“Misconceptions” by female students towards STEM careers remains

Job prospects for women in science have never been better, so why are girls still reluctant to pursue STEM careers?

“Misconceptions” by female students towards STEM careers remains
Job prospects for women in science have never been better, so why are female students still reluctant to pursue science and technology careers?

It took less than six months for 84% of Asia-Pacific women who graduated with STEM (science, technology, engineering, or math) degrees to land their first jobs, a December 2016 survey by Mastercard found. Some 60% of women from that figure were “very satisfied” with the job options they had after graduation.

The results come from a poll of 2,270 women aged 12-25 across Australia, China, India, Indonesia, Malaysia and Singapore.

Some 63% of the STEM first jobbers indicated they were likely to stay in STEM related fields for their entire career.

However, results also highlighted “some deeply held misconceptions by young girls and young women with regards to the study and pursuit of STEM,” said Georgette Tan, Mastercard senior vice president for communications.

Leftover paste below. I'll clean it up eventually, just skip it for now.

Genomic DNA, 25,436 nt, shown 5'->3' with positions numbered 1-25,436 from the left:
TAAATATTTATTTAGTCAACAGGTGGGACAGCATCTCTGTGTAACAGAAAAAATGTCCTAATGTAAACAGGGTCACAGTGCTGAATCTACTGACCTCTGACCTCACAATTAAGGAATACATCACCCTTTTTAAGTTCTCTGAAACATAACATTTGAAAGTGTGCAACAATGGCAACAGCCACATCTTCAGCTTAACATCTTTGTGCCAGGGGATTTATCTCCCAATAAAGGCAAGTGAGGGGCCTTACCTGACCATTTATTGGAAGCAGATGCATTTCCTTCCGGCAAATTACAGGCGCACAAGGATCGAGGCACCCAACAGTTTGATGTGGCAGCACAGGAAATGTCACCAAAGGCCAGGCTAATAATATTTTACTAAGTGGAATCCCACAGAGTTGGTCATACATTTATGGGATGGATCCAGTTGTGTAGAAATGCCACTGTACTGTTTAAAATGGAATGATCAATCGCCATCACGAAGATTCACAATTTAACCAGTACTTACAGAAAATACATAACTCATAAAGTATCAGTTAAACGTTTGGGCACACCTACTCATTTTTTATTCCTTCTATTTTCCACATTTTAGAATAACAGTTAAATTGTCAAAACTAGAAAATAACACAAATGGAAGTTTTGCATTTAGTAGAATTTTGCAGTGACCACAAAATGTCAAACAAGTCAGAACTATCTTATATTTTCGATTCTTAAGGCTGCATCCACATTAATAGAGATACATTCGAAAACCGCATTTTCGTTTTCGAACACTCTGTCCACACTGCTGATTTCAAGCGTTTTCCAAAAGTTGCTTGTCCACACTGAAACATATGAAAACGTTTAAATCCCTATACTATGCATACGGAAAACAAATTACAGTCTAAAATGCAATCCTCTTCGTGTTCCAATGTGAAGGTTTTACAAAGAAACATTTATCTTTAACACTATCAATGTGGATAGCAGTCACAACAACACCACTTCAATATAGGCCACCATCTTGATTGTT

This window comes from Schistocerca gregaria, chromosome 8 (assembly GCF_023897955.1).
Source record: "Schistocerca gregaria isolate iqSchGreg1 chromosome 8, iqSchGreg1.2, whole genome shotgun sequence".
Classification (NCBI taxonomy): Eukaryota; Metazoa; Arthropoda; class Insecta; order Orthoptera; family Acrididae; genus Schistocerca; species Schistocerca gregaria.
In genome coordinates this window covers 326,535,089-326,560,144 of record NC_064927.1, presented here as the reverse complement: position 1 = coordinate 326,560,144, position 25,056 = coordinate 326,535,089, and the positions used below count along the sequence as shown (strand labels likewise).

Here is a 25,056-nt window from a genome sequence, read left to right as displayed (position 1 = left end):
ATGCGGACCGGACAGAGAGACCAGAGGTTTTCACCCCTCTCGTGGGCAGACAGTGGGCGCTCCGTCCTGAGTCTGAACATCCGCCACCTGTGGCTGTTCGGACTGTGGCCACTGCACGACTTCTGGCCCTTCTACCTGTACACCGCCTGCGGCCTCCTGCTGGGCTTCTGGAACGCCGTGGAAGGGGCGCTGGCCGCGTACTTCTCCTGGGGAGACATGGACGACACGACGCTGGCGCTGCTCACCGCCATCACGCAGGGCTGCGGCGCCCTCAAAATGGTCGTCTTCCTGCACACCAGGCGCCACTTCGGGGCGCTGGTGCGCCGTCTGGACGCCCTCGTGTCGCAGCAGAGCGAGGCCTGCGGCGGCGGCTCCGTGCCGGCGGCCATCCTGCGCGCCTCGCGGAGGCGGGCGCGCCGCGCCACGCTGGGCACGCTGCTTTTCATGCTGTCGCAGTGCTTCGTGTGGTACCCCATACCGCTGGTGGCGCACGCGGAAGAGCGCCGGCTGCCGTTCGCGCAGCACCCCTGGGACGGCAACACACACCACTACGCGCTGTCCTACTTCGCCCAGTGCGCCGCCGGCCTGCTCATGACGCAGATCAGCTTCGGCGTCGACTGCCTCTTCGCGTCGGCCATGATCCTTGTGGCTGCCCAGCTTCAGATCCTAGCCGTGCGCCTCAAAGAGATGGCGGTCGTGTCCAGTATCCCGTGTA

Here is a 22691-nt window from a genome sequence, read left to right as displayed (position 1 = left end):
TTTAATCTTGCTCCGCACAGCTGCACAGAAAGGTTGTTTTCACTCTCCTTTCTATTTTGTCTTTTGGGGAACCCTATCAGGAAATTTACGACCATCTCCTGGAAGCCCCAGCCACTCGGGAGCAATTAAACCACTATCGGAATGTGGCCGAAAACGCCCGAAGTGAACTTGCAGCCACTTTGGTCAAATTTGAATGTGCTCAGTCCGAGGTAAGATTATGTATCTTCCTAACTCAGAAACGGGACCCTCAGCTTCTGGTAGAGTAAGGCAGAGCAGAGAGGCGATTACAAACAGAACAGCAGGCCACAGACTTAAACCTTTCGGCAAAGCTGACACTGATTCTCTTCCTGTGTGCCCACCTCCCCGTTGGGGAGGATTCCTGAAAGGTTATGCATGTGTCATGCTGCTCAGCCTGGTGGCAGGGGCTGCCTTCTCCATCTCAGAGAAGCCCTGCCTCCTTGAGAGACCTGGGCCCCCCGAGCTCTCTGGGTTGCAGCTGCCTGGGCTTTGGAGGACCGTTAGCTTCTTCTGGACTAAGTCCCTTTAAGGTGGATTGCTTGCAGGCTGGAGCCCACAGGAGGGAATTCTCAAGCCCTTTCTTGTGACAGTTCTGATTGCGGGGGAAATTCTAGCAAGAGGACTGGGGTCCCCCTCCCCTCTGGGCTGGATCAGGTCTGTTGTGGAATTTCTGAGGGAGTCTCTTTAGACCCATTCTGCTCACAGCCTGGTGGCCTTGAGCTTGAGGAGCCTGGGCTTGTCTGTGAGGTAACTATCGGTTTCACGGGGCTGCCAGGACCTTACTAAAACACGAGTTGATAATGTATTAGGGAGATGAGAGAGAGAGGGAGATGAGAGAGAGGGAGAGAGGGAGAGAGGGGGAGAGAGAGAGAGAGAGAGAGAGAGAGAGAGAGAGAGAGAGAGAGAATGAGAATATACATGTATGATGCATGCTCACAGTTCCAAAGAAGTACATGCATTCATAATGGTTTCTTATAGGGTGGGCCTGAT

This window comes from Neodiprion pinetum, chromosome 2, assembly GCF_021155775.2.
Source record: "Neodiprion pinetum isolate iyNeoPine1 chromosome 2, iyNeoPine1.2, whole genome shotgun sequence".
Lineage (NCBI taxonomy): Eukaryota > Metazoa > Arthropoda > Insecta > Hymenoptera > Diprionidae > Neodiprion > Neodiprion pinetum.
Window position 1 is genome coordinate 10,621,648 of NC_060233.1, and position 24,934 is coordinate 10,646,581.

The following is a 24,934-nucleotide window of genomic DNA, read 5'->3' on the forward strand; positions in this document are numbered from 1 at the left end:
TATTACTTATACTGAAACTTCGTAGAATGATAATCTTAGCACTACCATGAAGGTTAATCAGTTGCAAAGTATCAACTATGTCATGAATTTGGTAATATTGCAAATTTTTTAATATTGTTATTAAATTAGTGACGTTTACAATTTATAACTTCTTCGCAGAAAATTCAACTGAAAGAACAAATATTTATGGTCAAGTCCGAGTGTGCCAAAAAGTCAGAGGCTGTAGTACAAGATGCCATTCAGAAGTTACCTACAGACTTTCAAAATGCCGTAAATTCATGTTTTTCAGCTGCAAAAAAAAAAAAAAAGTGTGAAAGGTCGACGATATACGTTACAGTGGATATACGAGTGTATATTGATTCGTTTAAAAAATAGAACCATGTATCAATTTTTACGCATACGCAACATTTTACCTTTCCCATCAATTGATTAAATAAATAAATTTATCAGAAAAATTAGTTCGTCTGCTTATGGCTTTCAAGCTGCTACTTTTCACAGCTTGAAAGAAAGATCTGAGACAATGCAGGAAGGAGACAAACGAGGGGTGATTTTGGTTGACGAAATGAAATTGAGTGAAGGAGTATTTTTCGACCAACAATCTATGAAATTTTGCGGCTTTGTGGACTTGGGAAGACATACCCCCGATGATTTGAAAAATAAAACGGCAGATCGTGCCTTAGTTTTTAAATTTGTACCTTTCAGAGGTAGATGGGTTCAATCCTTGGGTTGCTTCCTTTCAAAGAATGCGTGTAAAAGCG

Among the teen girls surveyed, 30%of 17-19 year olds said that they will not choose STEM jobs despite studying STEM subjects. About 39% of young girls (12-19 years old) believe that STEM subjects are difficult. Two in five believe girls are less likely to choose STEM subjects because of a perception that STEM jobs are male-dominated.

According to a data from the UN Educational, Scientific and Cultural Organization, females accounted for 30% of total researchers in Singapore as of 2014, compared to the 23% average for East Asia and the Pacific and 29% worldwide mean.


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